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Spectrum: Autism Research News

Cognition and behavior: Motor skills affect speech in autism

by  /  13 September 2013

This article is more than five years old. Autism research — and science in general — is constantly evolving, so older articles may contain information or theories that have been reevaluated since their original publication date.

Quiet communication: Children with autism who have trouble speaking but understand language may communicate by other means, such as pointing.

In people with autism, the ability to speak may be closely tied to oral motor skills such as lip or jaw movement, according to a study published 1 July in Frontiers in Integrative Neuroscience1.

Language deficits, including problems with speaking (expressive language) and comprehension (receptive language), are one of the core features of autism. These problems may manifest in complex ways: Children may speak in an unusual manner (in a monotone, for instance, or limited to a few topics) or prefer nonverbal forms of communication.

Many people with autism also have problems with fine motor skills, such as manipulating objects, and gross movements, such as walking or sitting. Movements of the lips and jaw are needed to articulate words, so motor problems may affect language skills.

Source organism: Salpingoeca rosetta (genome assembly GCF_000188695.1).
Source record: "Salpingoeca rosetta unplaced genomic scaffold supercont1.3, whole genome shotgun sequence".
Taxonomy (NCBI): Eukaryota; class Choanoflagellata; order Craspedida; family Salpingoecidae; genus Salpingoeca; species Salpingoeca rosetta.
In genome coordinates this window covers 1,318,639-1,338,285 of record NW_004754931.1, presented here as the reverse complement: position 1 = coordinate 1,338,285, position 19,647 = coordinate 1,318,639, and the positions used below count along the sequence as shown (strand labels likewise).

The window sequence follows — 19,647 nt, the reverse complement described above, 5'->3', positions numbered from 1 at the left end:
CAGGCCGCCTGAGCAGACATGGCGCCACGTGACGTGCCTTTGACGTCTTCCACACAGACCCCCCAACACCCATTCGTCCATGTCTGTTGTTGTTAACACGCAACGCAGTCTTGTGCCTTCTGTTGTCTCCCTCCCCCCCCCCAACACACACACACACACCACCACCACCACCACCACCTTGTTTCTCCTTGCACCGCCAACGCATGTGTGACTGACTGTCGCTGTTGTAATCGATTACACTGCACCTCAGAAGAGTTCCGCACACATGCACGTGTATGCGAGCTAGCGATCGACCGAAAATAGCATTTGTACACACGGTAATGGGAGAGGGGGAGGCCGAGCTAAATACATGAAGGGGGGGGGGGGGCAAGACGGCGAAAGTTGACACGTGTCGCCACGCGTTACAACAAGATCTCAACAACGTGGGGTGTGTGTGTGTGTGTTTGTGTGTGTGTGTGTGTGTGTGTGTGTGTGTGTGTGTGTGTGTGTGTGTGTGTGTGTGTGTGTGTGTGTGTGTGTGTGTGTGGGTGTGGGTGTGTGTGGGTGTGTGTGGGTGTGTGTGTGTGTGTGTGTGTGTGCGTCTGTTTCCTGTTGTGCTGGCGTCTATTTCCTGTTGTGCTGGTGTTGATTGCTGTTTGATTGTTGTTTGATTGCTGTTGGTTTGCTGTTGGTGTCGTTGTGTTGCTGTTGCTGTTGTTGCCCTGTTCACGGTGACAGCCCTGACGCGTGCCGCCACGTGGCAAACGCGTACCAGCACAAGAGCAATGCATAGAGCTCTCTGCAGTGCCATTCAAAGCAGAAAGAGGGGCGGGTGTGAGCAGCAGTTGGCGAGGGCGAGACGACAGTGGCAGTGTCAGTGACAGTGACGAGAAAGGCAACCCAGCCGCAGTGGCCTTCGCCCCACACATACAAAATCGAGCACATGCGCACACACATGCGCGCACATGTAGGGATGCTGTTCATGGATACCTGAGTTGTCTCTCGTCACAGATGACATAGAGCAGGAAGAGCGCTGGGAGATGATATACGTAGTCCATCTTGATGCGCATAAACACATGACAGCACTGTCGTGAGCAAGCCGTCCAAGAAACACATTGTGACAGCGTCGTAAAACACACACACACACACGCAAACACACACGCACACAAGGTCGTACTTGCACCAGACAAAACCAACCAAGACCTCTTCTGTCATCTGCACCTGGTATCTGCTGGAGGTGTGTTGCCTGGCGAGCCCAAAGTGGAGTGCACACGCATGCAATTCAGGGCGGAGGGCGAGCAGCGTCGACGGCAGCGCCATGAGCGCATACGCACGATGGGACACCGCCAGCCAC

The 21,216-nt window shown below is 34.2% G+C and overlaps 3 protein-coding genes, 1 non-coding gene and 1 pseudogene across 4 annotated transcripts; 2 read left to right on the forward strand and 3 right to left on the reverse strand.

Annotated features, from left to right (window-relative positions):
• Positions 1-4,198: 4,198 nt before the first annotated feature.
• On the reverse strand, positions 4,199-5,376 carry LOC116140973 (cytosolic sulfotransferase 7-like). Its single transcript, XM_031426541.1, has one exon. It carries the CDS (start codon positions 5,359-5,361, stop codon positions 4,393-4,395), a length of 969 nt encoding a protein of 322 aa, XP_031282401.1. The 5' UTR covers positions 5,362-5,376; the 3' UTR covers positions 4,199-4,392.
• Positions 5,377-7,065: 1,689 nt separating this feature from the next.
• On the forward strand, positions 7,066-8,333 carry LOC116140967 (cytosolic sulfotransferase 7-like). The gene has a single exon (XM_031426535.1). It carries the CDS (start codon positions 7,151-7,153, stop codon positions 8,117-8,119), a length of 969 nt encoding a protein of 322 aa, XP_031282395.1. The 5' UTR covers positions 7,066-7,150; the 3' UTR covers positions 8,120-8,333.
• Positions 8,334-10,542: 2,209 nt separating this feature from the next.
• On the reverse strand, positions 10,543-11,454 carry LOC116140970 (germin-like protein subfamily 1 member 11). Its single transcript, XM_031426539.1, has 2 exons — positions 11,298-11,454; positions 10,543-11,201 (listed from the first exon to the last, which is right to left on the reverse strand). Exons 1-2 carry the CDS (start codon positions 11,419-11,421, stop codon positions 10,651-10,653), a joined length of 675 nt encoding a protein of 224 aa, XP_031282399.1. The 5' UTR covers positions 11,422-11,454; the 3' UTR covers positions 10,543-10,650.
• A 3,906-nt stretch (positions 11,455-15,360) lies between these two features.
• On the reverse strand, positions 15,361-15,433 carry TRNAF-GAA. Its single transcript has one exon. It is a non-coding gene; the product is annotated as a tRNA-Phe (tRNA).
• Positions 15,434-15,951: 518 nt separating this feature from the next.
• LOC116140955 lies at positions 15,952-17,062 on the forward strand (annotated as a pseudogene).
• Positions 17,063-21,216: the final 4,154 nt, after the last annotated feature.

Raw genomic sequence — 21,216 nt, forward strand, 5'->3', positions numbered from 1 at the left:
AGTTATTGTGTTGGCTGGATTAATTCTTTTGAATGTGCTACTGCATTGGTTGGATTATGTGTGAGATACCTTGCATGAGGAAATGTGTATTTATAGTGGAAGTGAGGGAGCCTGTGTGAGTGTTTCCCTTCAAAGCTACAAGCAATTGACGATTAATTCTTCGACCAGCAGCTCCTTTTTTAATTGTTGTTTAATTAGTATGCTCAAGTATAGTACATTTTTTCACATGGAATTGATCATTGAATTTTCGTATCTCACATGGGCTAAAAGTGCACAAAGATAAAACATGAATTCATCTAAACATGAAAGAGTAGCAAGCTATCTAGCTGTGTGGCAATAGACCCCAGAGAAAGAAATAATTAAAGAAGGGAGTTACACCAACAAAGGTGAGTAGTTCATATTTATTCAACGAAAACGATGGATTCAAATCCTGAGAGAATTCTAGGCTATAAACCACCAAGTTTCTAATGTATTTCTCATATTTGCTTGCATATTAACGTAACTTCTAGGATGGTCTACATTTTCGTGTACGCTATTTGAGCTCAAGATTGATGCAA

In the new study, researchers assessed the motor skills and language ability of 31 children with autism enrolled in a year-long behavioral intervention program in Bangalore, India2. They carried out the assessments before the program began, and at six and ten months during.

Prior to the intervention, children with deficits in both oral motor skills and fine motor skills had worse expressive language than those with better skills in those areas. Good motor-skill ability in all three domains — fine, gross and oral — is associated with better receptive language, the researchers found.

A group of 11 of the 31 children had disproportionate impairments in oral motor skills and expressive language compared with receptive language prior to the intervention. These children lagged behind in both language learning and oral motor skills during the intervention, compared with the other 20 children.

The results suggest that in some children with autism, oral motor skills influence the ability to learn to speak, the researchers say.  


1: Belmonte M.K. et al. Front. Integr. Neurosci. 7, 47 (2013) PubMed